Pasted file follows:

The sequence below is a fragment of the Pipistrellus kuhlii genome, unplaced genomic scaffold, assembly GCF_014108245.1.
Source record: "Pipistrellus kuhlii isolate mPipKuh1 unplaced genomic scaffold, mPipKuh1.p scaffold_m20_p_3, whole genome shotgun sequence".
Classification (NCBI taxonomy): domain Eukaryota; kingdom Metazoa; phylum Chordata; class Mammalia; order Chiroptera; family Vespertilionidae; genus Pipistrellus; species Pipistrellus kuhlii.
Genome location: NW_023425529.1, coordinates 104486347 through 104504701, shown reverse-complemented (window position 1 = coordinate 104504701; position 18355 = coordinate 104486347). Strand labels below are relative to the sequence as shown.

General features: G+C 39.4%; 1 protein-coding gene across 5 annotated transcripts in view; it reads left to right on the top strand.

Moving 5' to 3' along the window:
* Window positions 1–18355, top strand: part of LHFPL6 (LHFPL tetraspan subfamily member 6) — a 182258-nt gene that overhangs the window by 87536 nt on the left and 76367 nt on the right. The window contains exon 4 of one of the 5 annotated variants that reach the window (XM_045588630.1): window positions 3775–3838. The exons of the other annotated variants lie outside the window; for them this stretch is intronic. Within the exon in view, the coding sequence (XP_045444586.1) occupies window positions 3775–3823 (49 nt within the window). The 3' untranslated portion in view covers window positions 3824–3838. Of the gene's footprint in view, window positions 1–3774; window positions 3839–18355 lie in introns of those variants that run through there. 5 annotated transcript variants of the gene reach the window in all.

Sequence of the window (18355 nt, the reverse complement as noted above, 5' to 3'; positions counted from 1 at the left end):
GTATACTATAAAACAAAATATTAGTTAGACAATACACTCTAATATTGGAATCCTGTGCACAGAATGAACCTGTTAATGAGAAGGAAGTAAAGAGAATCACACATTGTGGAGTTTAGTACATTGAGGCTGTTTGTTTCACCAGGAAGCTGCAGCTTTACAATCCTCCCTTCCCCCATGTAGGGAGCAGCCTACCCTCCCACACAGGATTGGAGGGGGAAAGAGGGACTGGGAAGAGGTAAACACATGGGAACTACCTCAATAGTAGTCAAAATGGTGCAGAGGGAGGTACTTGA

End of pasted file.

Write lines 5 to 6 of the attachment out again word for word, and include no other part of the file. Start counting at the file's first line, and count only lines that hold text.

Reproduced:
General features: G+C 39.4%; 1 protein-coding gene across 5 annotated transcripts in view; it reads left to right on the top strand.

Moving 5' to 3' along the window: